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Your Cool Ain’t Necessarily 'Cool'
... Give Clients What THEY Want

By David Radtke
Voice Actor
Recently I was hired to voice as a young "cool and hip" 25- to 30-year old guy for an in-house video.
I got the script along with the storyboard a few hours before the recording session. I then dutifully analyzed and practiced the script a few times.
I was ready, willing, and feeling like a "cool and hip" 25- to 30-year old guy (in a 41 year old body).

The session proceeded as usual, ending with a satisfied client at its conclusion.
Nice and smooth. Another day at the office.
Except that the final read was almost 180 degrees different from what I had prepared.
What happened?

You see, what I thought a "cool and hip" 25- to 30-year old guy was didn't fit with what the director had thought a "cool and hip" 25- to 30-year old guy was.

And guess what? This is pretty normal.

As voice actors, we do our best to prepare a script using the written directions as a guide.
But once we get inside the booth, what we prepared might be anywhere from slightly different to vastly different from what the director wants.

We have to be flexible enough to throw away our preconceived image of the person we are portraying in order to fit the correct image that the director is guiding us toward.
It's always a good idea to prepare and analyze a script before a session, but don't over-practice.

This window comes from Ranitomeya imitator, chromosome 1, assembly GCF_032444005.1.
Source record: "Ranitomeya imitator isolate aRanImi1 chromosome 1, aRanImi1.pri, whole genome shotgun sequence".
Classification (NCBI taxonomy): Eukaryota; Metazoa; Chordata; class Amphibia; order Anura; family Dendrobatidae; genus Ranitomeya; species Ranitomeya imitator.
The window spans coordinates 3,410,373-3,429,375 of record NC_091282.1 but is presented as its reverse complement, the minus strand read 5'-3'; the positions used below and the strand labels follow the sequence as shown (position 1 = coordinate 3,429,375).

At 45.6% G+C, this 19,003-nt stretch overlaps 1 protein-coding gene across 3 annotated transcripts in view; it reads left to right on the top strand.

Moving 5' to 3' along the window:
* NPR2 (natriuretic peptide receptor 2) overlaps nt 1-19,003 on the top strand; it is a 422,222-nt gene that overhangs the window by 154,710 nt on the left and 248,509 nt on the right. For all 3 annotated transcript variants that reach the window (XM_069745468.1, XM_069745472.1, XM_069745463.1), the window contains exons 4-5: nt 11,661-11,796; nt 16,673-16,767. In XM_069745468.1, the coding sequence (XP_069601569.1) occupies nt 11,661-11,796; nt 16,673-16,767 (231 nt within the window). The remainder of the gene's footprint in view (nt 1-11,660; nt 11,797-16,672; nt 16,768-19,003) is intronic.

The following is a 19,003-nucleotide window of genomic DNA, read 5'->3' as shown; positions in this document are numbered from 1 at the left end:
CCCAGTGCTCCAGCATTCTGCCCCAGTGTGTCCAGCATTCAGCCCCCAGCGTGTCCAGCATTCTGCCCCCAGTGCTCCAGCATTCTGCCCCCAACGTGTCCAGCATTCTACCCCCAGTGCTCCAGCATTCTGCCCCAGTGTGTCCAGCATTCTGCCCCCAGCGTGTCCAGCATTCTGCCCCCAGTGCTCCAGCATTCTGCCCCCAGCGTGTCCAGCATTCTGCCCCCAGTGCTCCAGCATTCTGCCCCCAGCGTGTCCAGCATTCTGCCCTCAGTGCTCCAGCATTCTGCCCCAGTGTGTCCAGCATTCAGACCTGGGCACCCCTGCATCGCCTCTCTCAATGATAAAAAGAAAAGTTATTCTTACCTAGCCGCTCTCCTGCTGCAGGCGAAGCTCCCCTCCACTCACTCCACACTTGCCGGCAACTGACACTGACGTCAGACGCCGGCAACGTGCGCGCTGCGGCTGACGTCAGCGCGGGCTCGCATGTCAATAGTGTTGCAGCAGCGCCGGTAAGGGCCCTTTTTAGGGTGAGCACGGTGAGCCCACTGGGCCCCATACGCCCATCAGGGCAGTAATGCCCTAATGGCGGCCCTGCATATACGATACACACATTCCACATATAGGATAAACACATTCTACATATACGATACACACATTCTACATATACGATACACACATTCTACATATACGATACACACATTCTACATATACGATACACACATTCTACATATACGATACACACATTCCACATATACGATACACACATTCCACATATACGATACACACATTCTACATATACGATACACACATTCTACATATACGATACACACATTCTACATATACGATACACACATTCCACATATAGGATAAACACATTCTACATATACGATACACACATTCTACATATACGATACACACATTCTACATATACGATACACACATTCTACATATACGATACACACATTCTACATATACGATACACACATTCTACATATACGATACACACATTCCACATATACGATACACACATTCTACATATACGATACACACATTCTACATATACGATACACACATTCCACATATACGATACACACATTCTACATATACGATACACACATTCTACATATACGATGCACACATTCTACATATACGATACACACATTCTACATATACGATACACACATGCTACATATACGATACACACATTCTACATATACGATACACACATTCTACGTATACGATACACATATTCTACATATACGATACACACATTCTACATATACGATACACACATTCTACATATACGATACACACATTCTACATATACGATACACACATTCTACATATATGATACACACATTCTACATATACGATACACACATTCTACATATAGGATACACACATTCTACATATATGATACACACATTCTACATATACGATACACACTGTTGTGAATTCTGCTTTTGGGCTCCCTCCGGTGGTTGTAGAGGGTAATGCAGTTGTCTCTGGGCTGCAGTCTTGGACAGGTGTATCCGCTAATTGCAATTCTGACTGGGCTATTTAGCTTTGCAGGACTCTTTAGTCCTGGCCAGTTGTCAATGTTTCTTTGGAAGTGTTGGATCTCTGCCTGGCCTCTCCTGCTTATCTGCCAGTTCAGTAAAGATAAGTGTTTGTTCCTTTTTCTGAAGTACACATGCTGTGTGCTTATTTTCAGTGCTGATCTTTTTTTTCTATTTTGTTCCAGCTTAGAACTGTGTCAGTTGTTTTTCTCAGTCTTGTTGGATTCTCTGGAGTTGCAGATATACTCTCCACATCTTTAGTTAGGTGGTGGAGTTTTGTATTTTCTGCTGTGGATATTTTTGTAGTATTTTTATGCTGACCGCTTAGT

Too much practice and preparation can solidify a certain type of read in your head, making it hard to go in a different direction when the director asks for it.

Oh, and when the director does ask for a change in your read, never ever say, "But I was trying for more of a XYZ kinda read."
You're not there to try to convince them to use your interpretation of the character, but to give them what they want - that's what you're getting paid to do.

David Radtke is a voice actor, on-screen actor, musician, writer, blogger, graphic designer, website developer, father of two and ... WHEW! Isn't that enough? Nope. Give him time and he'll add something else (but he's pretty sure two kids is his limit). Also, he writes a highly informative VO blog, Voice Actor's Notebook.

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Comments (3)
Jud Niven
7/10/2011 at 9:21 PM
Wise words David. I had that happen to me at an ADR session for a cartoon series, where I was given my character description and had a voice nailed down, three words in the director, very nicely, took me in a completely different direction, and for a short while threw me off in the booth...and then I eventually got back on track.
Roy Wells
7/9/2011 at 10:01 AM
Right-On David! That's why the producer/director is there, making the big bucks. It's his/her way or.....
Alan Sklar
7/9/2011 at 9:04 AM
Reminds me of the Golden Rule ... THE GUY WHO HAS THE GOLD MAKES THE RULES

But seriously, preparing a few different ways to read is a good idea. I remember a story told about Peter Thomas. He would read a script six different ways and they were all brilliant. The producer was awed and had to decide which rendition to use.
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